Yehudah Mirsky will discuss his new biography of Abraham Isaac Kook, from which this article is adapted, on Sunday, February 23 at the JCC in Manhattan.
On November 2, 1917, Britain endorsed the creation of a Jewish national homeland in Palestine. The news, contained in the document thereafter known as the Balfour Declaration, hit Rabbi Abraham Isaac Kook like a thunderbolt.
A committed if decidedly unconventional Zionist, Rav Kook was then living in London, serving as the rabbi of an immigrant Orthodox community, continuing to elaborate the complex and dazzlingly original ideas that would fill volumes of philosophical, theological, and mystical writing, and building the reputation that would in time propel him to the position of founding chief rabbi of Jewish Palestine and one of the most enduringly influential shapers of modern Zionism and Jewish thought.
Born in Russia in 1865, Kook had begun life as a child prodigy, educated almost from infancy to scholarship and religious leadership. As a young man, in addition to mastering Talmud at the famed Lithuanian yeshiva of Volozhin and elsewhere, he studied secular philosophy and Hebrew with adherents of the Jewish “Enlightenment.” Broad as his interests were, however, and voracious as was his appetite for revolutionary ideas, Kook had taken almost no part in the early stirrings of Jewish nationalism. It was not until the early years of the 20th century that he emerged as a supporter of Zionism, and even then with reservations. In particular, he was skeptical of the secular brand of political Zionism promoted by Theodor Herzl, contending that a Zionism divorced from religion, and from a sacred reading of Jewish history, was destined for failure.
The opportunity would soon arise for Kook to create a Zionism of his own. In 1904, he left Europe to accept an appointment in Palestine as rabbi of Jaffa. He arrived two months before Herzl’s sudden death at age forty-four from a heart attack. To Kook, steeped in kabbalah and given to interpreting visible and mundane events in terms of the unseen, the mysterious, and the messianic, this death took on spiritual significance. In his journal, he had toyed with the idea that Zionism itself might be a manifestation of the traditional rabbinic idea of a “messiah descended from Joseph”—a preliminary redeemer of Israel who would serve as precursor to the ultimate messiah descended from King David. In the first act of this messianic drama, according to the Talmud, the precursor would die. Could that be the meaning of Herzl’s premature demise?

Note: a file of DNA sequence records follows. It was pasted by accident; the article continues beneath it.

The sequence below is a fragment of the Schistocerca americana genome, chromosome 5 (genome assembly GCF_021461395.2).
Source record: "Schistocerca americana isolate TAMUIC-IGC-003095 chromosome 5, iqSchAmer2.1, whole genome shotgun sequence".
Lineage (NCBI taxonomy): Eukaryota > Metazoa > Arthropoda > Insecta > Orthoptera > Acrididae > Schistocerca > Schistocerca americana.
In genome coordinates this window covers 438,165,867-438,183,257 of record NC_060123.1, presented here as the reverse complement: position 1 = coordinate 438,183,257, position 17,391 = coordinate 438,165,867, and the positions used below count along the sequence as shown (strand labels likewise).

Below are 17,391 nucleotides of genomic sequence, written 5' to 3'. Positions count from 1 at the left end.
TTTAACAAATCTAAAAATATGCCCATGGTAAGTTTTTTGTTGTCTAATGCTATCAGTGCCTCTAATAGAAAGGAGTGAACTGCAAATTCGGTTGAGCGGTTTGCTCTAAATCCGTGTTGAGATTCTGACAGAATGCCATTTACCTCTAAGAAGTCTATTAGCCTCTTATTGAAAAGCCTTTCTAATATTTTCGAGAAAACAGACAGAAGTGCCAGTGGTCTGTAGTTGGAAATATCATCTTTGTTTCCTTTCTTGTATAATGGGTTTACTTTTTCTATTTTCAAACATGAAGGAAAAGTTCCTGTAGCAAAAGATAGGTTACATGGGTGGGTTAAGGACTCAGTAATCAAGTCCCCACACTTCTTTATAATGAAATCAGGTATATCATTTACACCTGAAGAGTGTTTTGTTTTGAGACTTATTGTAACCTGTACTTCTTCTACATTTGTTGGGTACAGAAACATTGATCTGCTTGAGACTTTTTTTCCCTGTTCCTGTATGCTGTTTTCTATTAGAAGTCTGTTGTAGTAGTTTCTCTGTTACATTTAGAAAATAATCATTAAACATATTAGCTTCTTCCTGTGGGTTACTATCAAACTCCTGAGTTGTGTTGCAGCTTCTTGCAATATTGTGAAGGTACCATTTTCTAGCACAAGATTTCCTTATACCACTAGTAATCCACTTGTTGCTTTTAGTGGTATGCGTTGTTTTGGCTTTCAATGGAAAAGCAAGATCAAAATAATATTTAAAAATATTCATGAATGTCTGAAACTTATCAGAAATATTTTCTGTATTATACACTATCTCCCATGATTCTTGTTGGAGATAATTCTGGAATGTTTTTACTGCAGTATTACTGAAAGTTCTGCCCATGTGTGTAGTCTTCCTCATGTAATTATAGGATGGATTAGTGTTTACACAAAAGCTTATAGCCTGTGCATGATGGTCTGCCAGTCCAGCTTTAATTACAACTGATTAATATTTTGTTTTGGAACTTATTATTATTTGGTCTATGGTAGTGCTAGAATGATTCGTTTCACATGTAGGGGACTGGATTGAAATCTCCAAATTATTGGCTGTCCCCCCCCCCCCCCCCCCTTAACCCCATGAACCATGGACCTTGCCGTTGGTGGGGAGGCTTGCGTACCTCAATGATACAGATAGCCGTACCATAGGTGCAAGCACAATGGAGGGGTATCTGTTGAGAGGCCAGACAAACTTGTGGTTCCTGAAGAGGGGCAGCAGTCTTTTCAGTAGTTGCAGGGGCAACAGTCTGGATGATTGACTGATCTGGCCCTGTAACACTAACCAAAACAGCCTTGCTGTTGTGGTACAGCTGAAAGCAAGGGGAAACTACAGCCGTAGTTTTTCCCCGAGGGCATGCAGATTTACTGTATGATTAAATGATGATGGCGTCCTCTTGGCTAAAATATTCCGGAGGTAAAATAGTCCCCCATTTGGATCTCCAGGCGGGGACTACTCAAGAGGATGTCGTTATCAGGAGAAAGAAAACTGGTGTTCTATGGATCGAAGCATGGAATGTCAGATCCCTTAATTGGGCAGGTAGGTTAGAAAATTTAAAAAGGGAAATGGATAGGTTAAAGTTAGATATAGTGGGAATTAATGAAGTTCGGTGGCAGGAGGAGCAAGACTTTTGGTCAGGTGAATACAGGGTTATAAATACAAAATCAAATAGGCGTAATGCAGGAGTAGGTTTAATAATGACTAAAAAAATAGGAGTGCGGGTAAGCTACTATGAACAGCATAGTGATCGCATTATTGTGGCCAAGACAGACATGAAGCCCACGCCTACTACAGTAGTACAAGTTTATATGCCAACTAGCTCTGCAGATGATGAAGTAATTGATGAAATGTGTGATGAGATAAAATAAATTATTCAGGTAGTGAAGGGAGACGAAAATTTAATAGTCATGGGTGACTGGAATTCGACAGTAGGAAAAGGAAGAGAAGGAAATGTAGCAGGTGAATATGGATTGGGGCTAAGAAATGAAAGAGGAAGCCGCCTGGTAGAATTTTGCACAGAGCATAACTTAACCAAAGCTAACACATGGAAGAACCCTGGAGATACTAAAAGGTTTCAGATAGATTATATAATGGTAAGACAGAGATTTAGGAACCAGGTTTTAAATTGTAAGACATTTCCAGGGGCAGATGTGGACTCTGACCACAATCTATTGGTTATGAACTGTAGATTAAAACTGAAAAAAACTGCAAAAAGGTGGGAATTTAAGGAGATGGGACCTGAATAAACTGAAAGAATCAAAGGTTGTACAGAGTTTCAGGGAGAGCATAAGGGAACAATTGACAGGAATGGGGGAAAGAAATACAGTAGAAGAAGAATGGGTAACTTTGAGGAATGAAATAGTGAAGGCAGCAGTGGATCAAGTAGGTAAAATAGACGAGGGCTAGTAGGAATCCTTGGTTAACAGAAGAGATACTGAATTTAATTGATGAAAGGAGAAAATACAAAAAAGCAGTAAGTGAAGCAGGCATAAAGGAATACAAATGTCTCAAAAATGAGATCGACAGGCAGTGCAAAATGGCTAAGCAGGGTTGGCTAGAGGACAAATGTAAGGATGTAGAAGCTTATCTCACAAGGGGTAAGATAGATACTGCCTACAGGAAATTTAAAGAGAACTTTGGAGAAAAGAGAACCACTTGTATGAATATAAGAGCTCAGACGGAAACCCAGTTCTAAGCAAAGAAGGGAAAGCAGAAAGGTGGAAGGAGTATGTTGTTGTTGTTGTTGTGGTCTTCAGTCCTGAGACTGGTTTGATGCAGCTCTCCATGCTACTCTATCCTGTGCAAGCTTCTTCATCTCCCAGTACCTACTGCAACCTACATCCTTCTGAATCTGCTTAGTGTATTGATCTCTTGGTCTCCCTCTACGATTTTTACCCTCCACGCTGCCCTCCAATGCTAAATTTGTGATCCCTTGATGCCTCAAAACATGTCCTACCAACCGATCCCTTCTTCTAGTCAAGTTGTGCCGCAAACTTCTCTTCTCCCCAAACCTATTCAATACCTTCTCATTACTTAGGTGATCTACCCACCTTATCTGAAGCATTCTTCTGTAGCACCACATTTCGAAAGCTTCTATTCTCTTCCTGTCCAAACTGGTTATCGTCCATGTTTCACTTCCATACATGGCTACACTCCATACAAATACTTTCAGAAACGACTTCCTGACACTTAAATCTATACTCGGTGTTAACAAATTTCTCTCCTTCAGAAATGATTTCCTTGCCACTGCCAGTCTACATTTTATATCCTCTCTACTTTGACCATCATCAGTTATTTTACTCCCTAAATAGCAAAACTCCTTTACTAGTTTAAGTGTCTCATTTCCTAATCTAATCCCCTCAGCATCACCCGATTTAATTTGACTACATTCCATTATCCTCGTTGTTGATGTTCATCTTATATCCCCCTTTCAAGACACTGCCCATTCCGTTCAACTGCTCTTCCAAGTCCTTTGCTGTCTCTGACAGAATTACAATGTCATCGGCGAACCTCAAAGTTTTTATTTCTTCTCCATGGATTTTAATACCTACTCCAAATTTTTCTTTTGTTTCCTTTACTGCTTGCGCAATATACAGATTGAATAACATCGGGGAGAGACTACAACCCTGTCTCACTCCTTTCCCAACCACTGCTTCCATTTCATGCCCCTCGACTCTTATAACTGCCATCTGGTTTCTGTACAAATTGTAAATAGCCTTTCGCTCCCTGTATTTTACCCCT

Over the next decade, acting on his intuition, Kook attempted to reach out to the new and largely secular Zionist immigrants in Palestine, many of them clustered in the agricultural settlements around Jaffa. For all their open rebellion against tradition, he concluded, they were acting, at terrible personal cost, for the sake of the Jewish people and the cause of social justice; and this, whether they knew it or not, made them the harbingers of a spiritual revolution, even of redemption. Increasingly, he tried to embrace them in both word and deed.
In so doing, however, he became a thorn in the side of his rabbinic peers in the Old City of Jerusalem, home to an Orthodox community that predated Zionist immigration. This was a characteristic pattern in a life made up of contradictions. A religious traditionalist through and through, Kook was nevertheless at one with the secularists’ critique of the indigence, the indolence, and the reactionary mindset of the Jerusalem community. At the same time, his defense of Jewish tradition and exhortations to Sabbath observance provoked the ire of the secularists. To complicate things further, his efforts at founding a modern and more dynamic body of Jewish religious law antagonized both groups—as well as the Jaffa city council, which expected the rabbi in its employ to behave as a functionary, not an ideologue.